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Authors Levine H, Jørgensen N, Martino-Andrade A, et al.
Review Date July 2017
Citation Human Reproduction Update 2017: 10.1093/humupd/dmx022 (online ahead of print)
For many years there have been reports of declines in sperm counts around the world. However, these claims are still controversial due to the quality of the studies and changes in sperm count methods over time. As the question of declining sperm counts is important given the implications for male fertility and the potential for intervention with respect to environmental influences, the authors have conducted a systematic review and meta-analysis of relevant research.
To conduct a systematic review and meta-regression analysis of recent (1981 to 2013) trends in sperm counts as measured by sperm concentration (SC) and total sperm count (TSC), and the effects of fertility status and geographic area on these trends.
PubMed/MEDLINE and EMBASE were searched for English language studies of human SC published between 1981 and 2013. The main MeSH term used was ‘sperm count’ (with 7 additional terms) as well as 13 related key words. Following a predefined protocol 7518 abstracts were screened and 2510 full articles reporting primary data on SC were reviewed. Studies were divided based on fertility status (men unselected for fertility status; fertile men, that is those known to have conceived a pregnancy) and studies were excluded if the participants were selected for infertility or sub-fertility, or for specific exposures known to affect fertility. Studies with fewer than 10 men and those not using standard methods to collect or count sperm were also excluded.
A total of 244 estimates of SC and TSC from 185 studies of 42,935 men who provided semen samples between 1973 and 2011 were extracted for meta-regression analysis, as well as information on years of sample collection and covariates: fertility status (‘unselected by fertility’ vs ‘fertile’), geographic area (‘western’ [North America, Europe, Australia, New Zealand] versus ‘other’ [South America, Asia and Africa]), age, ejaculation abstinence time, semen collection method, method of measuring SC and semen volume, exclusion criteria and indicators of completeness of covariate data.
The slopes of SC and TSC were estimated as functions of sample collection year using both simple linear regression and weighted meta-regression models and the latter were adjusted for pre-determined covariates and modification by fertility status and geographic area. Assumptions were examined using multiple sensitivity analyses and nonlinear models.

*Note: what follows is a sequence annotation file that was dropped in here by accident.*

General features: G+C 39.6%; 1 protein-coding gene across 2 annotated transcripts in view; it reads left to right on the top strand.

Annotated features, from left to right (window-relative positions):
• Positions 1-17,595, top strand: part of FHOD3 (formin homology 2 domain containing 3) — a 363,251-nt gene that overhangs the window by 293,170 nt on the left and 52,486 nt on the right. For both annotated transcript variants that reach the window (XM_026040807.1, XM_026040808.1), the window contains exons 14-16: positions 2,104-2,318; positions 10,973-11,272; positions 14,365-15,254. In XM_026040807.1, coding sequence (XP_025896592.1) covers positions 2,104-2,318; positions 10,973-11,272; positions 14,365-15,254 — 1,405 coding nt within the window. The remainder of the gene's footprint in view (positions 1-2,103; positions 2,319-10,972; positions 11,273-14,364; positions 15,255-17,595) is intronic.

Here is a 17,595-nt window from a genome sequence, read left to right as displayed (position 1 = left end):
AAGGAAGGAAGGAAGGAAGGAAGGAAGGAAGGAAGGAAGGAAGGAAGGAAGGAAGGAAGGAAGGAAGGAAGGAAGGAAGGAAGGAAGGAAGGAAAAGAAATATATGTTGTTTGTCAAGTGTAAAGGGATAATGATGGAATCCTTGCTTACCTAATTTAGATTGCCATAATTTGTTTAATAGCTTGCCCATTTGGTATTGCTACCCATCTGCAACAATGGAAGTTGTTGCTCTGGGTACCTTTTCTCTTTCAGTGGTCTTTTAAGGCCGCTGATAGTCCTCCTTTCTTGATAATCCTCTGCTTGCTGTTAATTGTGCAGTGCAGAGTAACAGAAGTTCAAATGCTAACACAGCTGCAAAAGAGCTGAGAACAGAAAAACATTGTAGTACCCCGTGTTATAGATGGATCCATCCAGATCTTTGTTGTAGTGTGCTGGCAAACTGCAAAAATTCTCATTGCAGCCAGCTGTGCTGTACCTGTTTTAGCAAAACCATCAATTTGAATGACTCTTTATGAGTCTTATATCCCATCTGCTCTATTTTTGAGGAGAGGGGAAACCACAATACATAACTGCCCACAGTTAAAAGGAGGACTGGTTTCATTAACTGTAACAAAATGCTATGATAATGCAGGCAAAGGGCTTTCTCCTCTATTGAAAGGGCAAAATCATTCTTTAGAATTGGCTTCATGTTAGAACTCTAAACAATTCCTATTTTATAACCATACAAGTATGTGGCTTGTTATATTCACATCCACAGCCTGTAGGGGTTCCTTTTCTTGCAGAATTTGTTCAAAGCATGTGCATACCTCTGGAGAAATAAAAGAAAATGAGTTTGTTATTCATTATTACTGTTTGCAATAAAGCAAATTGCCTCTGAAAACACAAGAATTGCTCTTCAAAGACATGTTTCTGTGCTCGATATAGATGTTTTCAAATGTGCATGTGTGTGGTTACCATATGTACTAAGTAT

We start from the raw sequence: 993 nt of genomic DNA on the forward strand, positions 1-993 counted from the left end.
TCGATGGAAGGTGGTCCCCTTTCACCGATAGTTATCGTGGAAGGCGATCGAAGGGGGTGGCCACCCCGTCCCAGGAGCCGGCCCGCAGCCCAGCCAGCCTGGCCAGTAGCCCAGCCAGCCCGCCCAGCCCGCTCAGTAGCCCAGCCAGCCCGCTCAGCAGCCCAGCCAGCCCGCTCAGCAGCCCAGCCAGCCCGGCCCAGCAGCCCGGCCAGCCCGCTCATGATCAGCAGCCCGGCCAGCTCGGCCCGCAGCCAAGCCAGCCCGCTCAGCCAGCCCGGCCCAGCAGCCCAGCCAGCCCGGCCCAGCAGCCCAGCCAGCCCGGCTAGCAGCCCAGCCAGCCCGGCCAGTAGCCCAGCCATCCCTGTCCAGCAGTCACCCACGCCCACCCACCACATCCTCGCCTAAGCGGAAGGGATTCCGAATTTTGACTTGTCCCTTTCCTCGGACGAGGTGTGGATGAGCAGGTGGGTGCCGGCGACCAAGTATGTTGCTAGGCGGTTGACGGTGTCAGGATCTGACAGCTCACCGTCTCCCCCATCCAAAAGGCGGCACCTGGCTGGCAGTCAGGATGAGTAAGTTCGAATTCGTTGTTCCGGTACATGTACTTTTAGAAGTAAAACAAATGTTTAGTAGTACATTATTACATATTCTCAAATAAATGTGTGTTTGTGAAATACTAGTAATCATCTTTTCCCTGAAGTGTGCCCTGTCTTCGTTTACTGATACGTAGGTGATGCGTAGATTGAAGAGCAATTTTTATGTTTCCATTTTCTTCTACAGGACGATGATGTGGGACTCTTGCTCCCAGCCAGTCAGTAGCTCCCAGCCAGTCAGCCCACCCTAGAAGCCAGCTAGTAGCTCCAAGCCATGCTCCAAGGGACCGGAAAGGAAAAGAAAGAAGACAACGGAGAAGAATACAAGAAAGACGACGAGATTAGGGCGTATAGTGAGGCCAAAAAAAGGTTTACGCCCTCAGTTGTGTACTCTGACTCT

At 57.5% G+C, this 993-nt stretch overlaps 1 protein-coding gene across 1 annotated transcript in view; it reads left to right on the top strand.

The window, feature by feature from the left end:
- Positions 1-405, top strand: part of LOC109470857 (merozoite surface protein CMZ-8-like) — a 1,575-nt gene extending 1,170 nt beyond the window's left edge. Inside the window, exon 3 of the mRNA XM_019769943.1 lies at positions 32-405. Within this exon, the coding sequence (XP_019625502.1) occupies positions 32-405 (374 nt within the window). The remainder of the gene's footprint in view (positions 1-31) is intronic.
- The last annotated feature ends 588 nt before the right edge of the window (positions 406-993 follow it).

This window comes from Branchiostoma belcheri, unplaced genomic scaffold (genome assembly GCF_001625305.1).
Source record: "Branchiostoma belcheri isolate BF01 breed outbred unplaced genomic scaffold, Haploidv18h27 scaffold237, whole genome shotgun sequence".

SC declined significantly between 1973 and 2011 in both unadjusted simple regression model (slope = −0.70 million/mL/year; 95% CI: −0.72 to −0.69; p < 0.001) and in adjusted meta-regression models (slope = −0.64 mill/mL/year; −1.06 to −0.22; p = 0.003). The slopes in the meta-regression model were modified by fertility (interaction: p = 0.064) and geographic group (interaction: p = 0.027).
There was a significant decline in SC between 1973 and 2011 among unselected by fertility, western populations (slope = −1.38 mill/mL/yr; −2.02 to −0.74; p < 0.001) and among fertile, western populations (slope = −0.68 mill/mL/yr; −1.31 to −0.05; p = 0.033), while no significant trends were seen among both unselected and fertile, ‘other’ geographic area populations.
Among unselected, western studies, the mean change in SC was -1.4% per year with an overall decline of 52.4% between 1973 and 2011. Trends for TSC were similar to SC, with a steep decline among unselected, western populations (−5.33 mill/year, −7.56 to −3.11; p < 0.001), corresponding to mean yearly decline in TSC of 1.6% and overall decline of 59.3%.
Multiple sensitivity analyses showed no significant effect on results, and there was no statistical support for the use of a nonlinear model. In a model restricted to data post-1995, the slope both for SC and TSC among unselected, western populations was similar to that for the entire period (−2.06 mill/mL, −3.38 to −0.74; p = 0.004 and −8.12 million, −13.73 to −2.51, p = 0.006, respectively).
This comprehensive meta-regression analysis showed a significant decline in sperm counts (as measured by SC and TSC) between 1973 and 2011, with a 50 to 60% decline among men unselected by fertility from North America, Europe, Australia and New Zealand (western populations). Because of the significant public health implications of declining sperm counts, there needs to be a focus on the possible causes of the observed declines in sperm counts and potential interventions to arrest this trend.
Points to Note
- To attempt to settle the question of declining sperm counts, this paper provides the best estimate to date of trends in sperm counts over time, by doing a meta-analysis of the many studies from recent decades.
- The reported trend of 50-60% decline in sperm counts in western populations over 40 years needs to be considered in the light of the limitations of the individual studies in the meta-analysis and the fact that results have been inconsistent – some studies have actually shown an increase in sperm counts and some no change over time.
- Other measures of sperm quality such as motility and morphology were not included in this analysis because these measures were not available in the earlier studies.
- A decline in natural conception rates that might be expected to accompany declining sperm counts have not been reported so far.
- Importantly, the causes of declining sperm counts in western countries including possible prenatal factors (such as endocrine disruption from chemical exposure or maternal smoking) and postnatal factors (such as obesity, ‘lifestyle’ behaviours, pesticide/chemical exposure) need to be investigated and preventive strategies identified.